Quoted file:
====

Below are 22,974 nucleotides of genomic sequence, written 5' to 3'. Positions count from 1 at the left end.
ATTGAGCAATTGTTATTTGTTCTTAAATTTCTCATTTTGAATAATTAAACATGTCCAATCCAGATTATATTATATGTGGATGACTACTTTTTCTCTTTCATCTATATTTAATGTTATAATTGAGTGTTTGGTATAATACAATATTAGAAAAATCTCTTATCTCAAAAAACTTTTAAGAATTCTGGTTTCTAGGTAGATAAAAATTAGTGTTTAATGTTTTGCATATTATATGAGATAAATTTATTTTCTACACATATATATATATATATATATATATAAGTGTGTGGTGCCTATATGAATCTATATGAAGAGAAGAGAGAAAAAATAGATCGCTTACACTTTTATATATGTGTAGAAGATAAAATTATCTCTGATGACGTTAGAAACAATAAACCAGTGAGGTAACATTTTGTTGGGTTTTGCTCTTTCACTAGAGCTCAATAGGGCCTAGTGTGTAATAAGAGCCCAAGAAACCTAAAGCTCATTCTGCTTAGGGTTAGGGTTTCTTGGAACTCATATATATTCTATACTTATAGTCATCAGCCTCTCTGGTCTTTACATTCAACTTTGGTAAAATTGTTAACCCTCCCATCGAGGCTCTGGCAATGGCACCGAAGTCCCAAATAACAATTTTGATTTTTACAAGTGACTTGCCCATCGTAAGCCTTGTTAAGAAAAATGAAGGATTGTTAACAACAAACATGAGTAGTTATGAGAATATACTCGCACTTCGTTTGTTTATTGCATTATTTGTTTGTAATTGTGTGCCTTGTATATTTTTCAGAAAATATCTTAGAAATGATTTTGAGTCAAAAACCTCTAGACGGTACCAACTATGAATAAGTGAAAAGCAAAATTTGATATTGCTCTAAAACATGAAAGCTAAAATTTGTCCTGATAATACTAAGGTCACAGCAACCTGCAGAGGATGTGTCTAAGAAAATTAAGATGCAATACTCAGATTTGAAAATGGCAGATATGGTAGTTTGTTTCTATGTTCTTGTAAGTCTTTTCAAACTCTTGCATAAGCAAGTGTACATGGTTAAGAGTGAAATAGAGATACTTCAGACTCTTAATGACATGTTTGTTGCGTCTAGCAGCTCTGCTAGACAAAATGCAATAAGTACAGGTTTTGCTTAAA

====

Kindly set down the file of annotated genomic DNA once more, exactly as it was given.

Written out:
Below are 22,974 nucleotides of genomic sequence, written 5' to 3'. Positions count from 1 at the left end.
ATTGAGCAATTGTTATTTGTTCTTAAATTTCTCATTTTGAATAATTAAACATGTCCAATCCAGATTATATTATATGTGGATGACTACTTTTTCTCTTTCATCTATATTTAATGTTATAATTGAGTGTTTGGTATAATACAATATTAGAAAAATCTCTTATCTCAAAAAACTTTTAAGAATTCTGGTTTCTAGGTAGATAAAAATTAGTGTTTAATGTTTTGCATATTATATGAGATAAATTTATTTTCTACACATATATATATATATATATATATATAAGTGTGTGGTGCCTATATGAATCTATATGAAGAGAAGAGAGAAAAAATAGATCGCTTACACTTTTATATATGTGTAGAAGATAAAATTATCTCTGATGACGTTAGAAACAATAAACCAGTGAGGTAACATTTTGTTGGGTTTTGCTCTTTCACTAGAGCTCAATAGGGCCTAGTGTGTAATAAGAGCCCAAGAAACCTAAAGCTCATTCTGCTTAGGGTTAGGGTTTCTTGGAACTCATATATATTCTATACTTATAGTCATCAGCCTCTCTGGTCTTTACATTCAACTTTGGTAAAATTGTTAACCCTCCCATCGAGGCTCTGGCAATGGCACCGAAGTCCCAAATAACAATTTTGATTTTTACAAGTGACTTGCCCATCGTAAGCCTTGTTAAGAAAAATGAAGGATTGTTAACAACAAACATGAGTAGTTATGAGAATATACTCGCACTTCGTTTGTTTATTGCATTATTTGTTTGTAATTGTGTGCCTTGTATATTTTTCAGAAAATATCTTAGAAATGATTTTGAGTCAAAAACCTCTAGACGGTACCAACTATGAATAAGTGAAAAGCAAAATTTGATATTGCTCTAAAACATGAAAGCTAAAATTTGTCCTGATAATACTAAGGTCACAGCAACCTGCAGAGGATGTGTCTAAGAAAATTAAGATGCAATACTCAGATTTGAAAATGGCAGATATGGTAGTTTGTTTCTATGTTCTTGTAAGTCTTTTCAAACTCTTGCATAAGCAAGTGTACATGGTTAAGAGTGAAATAGAGATACTTCAGACTCTTAATGACATGTTTGTTGCGTCTAGCAGCTCTGCTAGACAAAATGCAATAAGTACAGGTTTTGCTTAAA